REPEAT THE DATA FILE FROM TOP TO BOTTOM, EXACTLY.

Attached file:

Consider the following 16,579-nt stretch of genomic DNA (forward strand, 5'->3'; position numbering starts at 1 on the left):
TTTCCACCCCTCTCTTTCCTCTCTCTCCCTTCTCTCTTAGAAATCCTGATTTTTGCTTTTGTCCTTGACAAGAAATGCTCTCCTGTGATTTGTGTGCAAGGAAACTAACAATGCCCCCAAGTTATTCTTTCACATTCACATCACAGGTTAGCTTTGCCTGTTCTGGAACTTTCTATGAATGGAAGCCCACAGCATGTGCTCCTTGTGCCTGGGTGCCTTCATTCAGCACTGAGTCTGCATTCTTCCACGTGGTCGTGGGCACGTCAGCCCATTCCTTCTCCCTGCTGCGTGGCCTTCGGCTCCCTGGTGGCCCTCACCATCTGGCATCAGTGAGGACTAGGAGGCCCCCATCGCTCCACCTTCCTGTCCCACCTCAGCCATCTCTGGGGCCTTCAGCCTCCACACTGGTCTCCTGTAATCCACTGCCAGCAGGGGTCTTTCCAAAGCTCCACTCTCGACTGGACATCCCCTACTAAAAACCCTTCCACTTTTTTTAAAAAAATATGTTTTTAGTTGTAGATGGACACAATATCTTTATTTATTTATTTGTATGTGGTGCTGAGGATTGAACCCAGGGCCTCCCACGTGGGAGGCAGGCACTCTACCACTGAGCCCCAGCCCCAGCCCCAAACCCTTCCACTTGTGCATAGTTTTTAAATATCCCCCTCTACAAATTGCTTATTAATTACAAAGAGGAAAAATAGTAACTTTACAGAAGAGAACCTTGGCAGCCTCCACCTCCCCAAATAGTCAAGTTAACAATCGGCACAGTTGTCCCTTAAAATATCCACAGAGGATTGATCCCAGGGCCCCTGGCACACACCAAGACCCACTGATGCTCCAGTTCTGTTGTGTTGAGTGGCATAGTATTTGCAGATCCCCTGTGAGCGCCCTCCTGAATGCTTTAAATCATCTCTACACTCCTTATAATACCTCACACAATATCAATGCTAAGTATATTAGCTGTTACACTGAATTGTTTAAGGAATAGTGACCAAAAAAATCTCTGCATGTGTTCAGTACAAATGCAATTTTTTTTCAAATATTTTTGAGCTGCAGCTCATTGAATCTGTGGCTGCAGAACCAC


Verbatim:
Consider the following 16,579-nt stretch of genomic DNA (forward strand, 5'->3'; position numbering starts at 1 on the left):
TTTCCACCCCTCTCTTTCCTCTCTCTCCCTTCTCTCTTAGAAATCCTGATTTTTGCTTTTGTCCTTGACAAGAAATGCTCTCCTGTGATTTGTGTGCAAGGAAACTAACAATGCCCCCAAGTTATTCTTTCACATTCACATCACAGGTTAGCTTTGCCTGTTCTGGAACTTTCTATGAATGGAAGCCCACAGCATGTGCTCCTTGTGCCTGGGTGCCTTCATTCAGCACTGAGTCTGCATTCTTCCACGTGGTCGTGGGCACGTCAGCCCATTCCTTCTCCCTGCTGCGTGGCCTTCGGCTCCCTGGTGGCCCTCACCATCTGGCATCAGTGAGGACTAGGAGGCCCCCATCGCTCCACCTTCCTGTCCCACCTCAGCCATCTCTGGGGCCTTCAGCCTCCACACTGGTCTCCTGTAATCCACTGCCAGCAGGGGTCTTTCCAAAGCTCCACTCTCGACTGGACATCCCCTACTAAAAACCCTTCCACTTTTTTTAAAAAAATATGTTTTTAGTTGTAGATGGACACAATATCTTTATTTATTTATTTGTATGTGGTGCTGAGGATTGAACCCAGGGCCTCCCACGTGGGAGGCAGGCACTCTACCACTGAGCCCCAGCCCCAGCCCCAAACCCTTCCACTTGTGCATAGTTTTTAAATATCCCCCTCTACAAATTGCTTATTAATTACAAAGAGGAAAAATAGTAACTTTACAGAAGAGAACCTTGGCAGCCTCCACCTCCCCAAATAGTCAAGTTAACAATCGGCACAGTTGTCCCTTAAAATATCCACAGAGGATTGATCCCAGGGCCCCTGGCACACACCAAGACCCACTGATGCTCCAGTTCTGTTGTGTTGAGTGGCATAGTATTTGCAGATCCCCTGTGAGCGCCCTCCTGAATGCTTTAAATCATCTCTACACTCCTTATAATACCTCACACAATATCAATGCTAAGTATATTAGCTGTTACACTGAATTGTTTAAGGAATAGTGACCAAAAAAATCTCTGCATGTGTTCAGTACAAATGCAATTTTTTTTCAAATATTTTTGAGCTGCAGCTCATTGAATCTGTGGCTGCAGAACCAC